EPJ Web of Conferences
Volume 119, 2016The 27th International Laser Radar Conference (ILRC 27)
|Number of page(s)||4|
|Section||Poster Session (Lidar Cloud Studies)|
|Published online||07 June 2016|
Subtropical and Polar Cirrus Clouds Characterized by Ground-Based Lidars and CALIPSO/CALIOP Observations
1 Instituto Nacional de Técnica Aeroespacial (INTA), Atmospheric Research and Instrumentation Branch, Torrejón de Ardoz, 28850 - Madrid, Spain
2 Instituto de Pesquisas Energéticas e Nucleares (IPEN), Center for Lasers and Applications, São Paulo, Brazil
3 Instituto Antártico Argentino/Dirección Nacional del Antártico (IAA/DNA), Buenos Aires, Argentina
* Email: firstname.lastname@example.org
Published online: 7 June 2016
Cirrus clouds are product of weather processes, and then their occurrence and macrophysical/optical properties can vary significantly over different regions of the world. Lidars can provide height-resolved measurements with a relatively good both vertical and temporal resolutions, making them the most suitable instrumentation for high-cloud observations. The aim of this work is to show the potential of lidar observations on Cirrus clouds detection in combination with a recently proposed methodology to retrieve the Cirrus clouds macrophysical and optical features. In this sense, a few case studies of cirrus clouds observed at both subtropical and polar latitudes are examined and compared to CALIPSO/CALIOP observations. Lidar measurements are carried out in two stations: the Metropolitan city of Sao Paulo (MSP, Brazil, 23.3°S 46.4°W), located at subtropical latitudes, and the Belgrano II base (BEL, Argentina, 78ºS 35ºW) in the Antarctic continent. Optical (COD-cloud optical depth and LR-Lidar Ratio) and macrophysical (top/base heights and thickness) properties of both the subtropical and polar cirrus clouds are reported. In general, subtropical Cirrus clouds present lower LR values and are found at higher altitudes than those detected at polar latitudes. In general, Cirrus clouds are detected at similar altitudes by CALIOP. However, a poor agreement is achieved in the LR retrieved between ground-based lidars and space-borne CALIOP measurements, likely due to the use of a fixed (or low-variable) LR value in CALIOP inversion procedures.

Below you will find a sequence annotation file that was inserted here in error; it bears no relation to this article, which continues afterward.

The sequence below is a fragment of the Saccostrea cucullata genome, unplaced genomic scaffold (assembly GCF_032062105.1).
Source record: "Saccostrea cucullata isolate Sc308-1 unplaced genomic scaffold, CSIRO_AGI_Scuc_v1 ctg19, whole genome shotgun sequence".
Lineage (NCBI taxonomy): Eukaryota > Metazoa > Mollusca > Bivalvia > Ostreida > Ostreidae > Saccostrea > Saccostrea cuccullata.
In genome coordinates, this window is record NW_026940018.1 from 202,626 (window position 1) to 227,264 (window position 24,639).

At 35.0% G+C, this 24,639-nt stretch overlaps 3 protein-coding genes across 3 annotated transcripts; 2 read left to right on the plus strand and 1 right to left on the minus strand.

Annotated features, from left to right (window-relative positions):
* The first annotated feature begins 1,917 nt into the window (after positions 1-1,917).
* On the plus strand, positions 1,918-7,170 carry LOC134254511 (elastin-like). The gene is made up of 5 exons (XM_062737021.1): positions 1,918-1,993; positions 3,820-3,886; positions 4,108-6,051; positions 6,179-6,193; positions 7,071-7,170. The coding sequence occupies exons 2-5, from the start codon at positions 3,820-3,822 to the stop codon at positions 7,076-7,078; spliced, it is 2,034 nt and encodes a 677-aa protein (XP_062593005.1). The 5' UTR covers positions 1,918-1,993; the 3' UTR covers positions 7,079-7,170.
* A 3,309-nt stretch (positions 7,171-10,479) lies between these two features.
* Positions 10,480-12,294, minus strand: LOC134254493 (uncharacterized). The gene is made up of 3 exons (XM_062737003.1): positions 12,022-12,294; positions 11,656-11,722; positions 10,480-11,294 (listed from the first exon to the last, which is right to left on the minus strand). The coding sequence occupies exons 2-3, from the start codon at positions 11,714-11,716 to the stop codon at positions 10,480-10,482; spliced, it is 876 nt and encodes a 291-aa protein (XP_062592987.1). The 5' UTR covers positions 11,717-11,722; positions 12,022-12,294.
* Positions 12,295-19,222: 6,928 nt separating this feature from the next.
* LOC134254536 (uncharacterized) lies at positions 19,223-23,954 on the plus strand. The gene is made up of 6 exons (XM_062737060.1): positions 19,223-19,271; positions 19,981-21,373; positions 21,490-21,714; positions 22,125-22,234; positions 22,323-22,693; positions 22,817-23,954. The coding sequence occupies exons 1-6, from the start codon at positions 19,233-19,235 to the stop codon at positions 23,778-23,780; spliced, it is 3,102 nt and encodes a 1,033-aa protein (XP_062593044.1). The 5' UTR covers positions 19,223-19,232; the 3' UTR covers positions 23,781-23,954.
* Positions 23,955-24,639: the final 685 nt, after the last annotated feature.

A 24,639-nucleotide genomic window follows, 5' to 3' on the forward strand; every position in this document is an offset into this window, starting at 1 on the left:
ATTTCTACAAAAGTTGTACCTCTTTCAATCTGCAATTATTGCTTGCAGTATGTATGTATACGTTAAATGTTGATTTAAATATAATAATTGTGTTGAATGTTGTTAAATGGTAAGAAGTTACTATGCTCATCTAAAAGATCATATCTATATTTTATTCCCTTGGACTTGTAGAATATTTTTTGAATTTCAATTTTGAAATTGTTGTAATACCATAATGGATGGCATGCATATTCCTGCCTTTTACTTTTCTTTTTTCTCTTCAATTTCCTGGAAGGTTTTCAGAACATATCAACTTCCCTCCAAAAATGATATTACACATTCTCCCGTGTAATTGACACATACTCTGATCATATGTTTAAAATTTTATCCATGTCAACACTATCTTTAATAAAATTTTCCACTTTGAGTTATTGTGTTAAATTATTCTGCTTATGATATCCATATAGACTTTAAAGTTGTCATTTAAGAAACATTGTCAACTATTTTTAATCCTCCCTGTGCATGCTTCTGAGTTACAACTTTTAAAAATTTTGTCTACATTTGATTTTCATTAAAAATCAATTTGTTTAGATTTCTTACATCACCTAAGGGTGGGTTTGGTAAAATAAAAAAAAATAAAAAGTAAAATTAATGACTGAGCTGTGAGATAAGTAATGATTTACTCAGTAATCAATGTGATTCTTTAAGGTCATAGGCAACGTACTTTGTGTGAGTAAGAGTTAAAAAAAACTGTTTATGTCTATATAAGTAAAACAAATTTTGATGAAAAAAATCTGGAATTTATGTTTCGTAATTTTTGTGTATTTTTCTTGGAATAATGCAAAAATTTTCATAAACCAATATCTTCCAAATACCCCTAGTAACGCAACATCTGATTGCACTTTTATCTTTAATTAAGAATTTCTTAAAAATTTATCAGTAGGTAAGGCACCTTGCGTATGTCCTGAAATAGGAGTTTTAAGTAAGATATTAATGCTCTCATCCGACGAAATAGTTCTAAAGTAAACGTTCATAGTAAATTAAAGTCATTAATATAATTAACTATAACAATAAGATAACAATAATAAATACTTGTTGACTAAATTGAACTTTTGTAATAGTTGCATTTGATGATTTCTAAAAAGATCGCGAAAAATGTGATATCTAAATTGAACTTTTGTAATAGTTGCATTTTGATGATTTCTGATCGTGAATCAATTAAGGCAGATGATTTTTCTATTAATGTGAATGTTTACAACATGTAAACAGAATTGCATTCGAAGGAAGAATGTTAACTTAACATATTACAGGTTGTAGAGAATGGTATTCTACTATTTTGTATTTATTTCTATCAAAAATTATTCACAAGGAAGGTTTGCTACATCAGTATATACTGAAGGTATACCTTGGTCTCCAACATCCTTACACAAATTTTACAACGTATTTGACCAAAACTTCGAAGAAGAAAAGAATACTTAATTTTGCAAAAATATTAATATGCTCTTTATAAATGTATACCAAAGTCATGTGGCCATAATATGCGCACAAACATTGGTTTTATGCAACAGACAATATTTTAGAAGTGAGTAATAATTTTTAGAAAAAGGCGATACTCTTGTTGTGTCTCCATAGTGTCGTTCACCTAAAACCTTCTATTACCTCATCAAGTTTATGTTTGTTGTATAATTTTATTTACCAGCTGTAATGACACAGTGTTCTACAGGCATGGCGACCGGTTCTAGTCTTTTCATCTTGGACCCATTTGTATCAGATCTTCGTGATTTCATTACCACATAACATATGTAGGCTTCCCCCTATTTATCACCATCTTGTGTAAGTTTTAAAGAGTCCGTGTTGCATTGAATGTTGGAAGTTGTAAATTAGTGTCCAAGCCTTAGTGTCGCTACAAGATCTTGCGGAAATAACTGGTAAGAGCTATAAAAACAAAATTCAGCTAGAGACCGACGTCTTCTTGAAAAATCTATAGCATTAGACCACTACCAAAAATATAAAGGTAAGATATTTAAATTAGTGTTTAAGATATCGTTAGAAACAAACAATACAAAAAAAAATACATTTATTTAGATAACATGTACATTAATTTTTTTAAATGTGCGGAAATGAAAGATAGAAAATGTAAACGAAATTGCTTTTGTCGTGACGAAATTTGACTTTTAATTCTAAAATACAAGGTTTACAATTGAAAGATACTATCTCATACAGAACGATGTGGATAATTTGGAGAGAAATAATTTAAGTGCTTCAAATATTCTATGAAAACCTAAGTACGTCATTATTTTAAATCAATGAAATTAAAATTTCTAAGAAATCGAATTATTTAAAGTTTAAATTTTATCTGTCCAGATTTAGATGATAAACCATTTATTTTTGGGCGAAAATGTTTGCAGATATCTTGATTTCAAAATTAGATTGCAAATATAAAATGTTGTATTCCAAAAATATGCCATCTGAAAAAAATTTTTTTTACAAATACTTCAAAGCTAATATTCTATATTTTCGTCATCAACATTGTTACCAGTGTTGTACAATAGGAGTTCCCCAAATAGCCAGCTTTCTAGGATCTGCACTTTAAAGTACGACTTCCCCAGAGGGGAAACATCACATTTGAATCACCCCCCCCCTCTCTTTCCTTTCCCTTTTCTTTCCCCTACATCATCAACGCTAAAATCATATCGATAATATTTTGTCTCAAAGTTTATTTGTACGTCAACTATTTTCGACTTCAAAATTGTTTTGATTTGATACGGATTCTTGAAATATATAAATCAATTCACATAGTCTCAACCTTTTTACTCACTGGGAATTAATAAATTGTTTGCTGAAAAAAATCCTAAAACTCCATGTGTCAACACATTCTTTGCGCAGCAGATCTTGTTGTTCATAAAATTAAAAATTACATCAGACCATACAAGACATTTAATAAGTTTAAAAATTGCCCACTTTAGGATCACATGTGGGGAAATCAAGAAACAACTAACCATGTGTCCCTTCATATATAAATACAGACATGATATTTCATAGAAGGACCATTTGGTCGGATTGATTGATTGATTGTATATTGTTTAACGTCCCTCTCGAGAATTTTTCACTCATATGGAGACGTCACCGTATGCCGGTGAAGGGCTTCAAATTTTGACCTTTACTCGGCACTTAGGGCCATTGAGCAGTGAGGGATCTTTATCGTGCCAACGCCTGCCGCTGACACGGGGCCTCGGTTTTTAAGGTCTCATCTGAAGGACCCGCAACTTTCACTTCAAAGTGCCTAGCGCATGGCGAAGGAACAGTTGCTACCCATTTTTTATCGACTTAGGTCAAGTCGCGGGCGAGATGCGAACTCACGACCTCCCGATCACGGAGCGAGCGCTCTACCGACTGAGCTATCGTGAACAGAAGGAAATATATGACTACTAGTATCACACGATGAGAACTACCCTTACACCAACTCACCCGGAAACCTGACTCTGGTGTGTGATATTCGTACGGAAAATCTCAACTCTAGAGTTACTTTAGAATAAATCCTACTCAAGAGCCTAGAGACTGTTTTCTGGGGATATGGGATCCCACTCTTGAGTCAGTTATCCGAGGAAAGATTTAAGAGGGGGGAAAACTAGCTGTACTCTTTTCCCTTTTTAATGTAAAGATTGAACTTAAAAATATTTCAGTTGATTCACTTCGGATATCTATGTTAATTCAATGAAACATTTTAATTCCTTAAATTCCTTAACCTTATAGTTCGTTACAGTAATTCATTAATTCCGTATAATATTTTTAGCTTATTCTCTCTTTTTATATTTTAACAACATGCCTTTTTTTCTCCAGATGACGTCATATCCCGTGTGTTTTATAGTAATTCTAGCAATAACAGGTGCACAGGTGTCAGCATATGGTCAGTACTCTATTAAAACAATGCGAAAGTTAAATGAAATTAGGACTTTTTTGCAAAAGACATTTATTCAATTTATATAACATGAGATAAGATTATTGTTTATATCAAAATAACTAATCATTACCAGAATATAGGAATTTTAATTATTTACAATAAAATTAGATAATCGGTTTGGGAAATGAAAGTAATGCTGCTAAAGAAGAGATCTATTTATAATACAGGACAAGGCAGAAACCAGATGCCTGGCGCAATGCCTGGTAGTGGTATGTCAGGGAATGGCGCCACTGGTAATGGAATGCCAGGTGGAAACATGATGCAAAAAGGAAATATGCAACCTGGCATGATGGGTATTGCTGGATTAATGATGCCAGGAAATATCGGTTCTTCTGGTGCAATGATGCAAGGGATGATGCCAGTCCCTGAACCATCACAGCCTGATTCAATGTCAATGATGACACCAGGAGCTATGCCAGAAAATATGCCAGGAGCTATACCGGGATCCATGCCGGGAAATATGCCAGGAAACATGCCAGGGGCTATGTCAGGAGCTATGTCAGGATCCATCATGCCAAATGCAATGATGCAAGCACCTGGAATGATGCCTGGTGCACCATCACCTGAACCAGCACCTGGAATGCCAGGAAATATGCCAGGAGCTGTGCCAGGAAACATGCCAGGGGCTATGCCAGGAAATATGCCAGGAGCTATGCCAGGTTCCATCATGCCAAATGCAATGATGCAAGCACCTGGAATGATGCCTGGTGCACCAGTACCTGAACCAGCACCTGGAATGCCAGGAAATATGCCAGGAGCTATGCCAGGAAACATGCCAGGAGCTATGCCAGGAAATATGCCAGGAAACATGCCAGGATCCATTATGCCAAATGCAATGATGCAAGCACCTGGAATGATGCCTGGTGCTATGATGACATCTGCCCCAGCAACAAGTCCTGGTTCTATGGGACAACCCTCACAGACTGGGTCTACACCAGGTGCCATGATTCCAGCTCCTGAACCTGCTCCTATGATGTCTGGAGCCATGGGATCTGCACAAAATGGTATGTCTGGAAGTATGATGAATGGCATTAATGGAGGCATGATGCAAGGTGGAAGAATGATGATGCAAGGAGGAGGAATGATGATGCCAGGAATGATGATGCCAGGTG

© Owned by the authors, published by EDP Sciences, 2016
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